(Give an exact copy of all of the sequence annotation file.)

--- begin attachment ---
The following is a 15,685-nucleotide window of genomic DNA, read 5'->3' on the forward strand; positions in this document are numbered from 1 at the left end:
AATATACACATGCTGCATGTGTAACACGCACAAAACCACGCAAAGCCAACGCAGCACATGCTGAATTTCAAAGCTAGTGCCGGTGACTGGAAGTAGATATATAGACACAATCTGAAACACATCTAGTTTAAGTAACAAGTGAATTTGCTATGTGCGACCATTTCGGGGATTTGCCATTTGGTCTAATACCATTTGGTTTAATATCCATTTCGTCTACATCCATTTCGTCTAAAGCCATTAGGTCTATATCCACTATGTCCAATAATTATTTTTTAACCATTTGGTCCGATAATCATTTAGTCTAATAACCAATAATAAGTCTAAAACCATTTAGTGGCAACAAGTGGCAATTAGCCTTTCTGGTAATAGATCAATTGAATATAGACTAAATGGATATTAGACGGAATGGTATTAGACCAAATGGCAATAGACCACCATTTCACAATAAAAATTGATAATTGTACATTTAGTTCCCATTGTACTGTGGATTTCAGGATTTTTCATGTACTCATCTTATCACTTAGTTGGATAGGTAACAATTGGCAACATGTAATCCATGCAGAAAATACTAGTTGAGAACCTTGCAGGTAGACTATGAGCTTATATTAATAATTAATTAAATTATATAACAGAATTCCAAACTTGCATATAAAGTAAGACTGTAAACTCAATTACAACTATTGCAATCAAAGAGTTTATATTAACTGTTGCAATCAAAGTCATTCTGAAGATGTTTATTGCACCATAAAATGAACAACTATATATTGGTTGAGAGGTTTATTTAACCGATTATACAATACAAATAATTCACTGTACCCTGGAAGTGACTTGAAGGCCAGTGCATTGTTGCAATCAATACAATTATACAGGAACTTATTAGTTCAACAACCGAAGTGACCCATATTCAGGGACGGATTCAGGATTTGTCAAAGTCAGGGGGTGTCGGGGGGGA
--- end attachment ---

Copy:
The following is a 15,685-nucleotide window of genomic DNA, read 5'->3' on the forward strand; positions in this document are numbered from 1 at the left end:
AATATACACATGCTGCATGTGTAACACGCACAAAACCACGCAAAGCCAACGCAGCACATGCTGAATTTCAAAGCTAGTGCCGGTGACTGGAAGTAGATATATAGACACAATCTGAAACACATCTAGTTTAAGTAACAAGTGAATTTGCTATGTGCGACCATTTCGGGGATTTGCCATTTGGTCTAATACCATTTGGTTTAATATCCATTTCGTCTACATCCATTTCGTCTAAAGCCATTAGGTCTATATCCACTATGTCCAATAATTATTTTTTAACCATTTGGTCCGATAATCATTTAGTCTAATAACCAATAATAAGTCTAAAACCATTTAGTGGCAACAAGTGGCAATTAGCCTTTCTGGTAATAGATCAATTGAATATAGACTAAATGGATATTAGACGGAATGGTATTAGACCAAATGGCAATAGACCACCATTTCACAATAAAAATTGATAATTGTACATTTAGTTCCCATTGTACTGTGGATTTCAGGATTTTTCATGTACTCATCTTATCACTTAGTTGGATAGGTAACAATTGGCAACATGTAATCCATGCAGAAAATACTAGTTGAGAACCTTGCAGGTAGACTATGAGCTTATATTAATAATTAATTAAATTATATAACAGAATTCCAAACTTGCATATAAAGTAAGACTGTAAACTCAATTACAACTATTGCAATCAAAGAGTTTATATTAACTGTTGCAATCAAAGTCATTCTGAAGATGTTTATTGCACCATAAAATGAACAACTATATATTGGTTGAGAGGTTTATTTAACCGATTATACAATACAAATAATTCACTGTACCCTGGAAGTGACTTGAAGGCCAGTGCATTGTTGCAATCAATACAATTATACAGGAACTTATTAGTTCAACAACCGAAGTGACCCATATTCAGGGACGGATTCAGGATTTGTCAAAGTCAGGGGGTGTCGGGGGGGA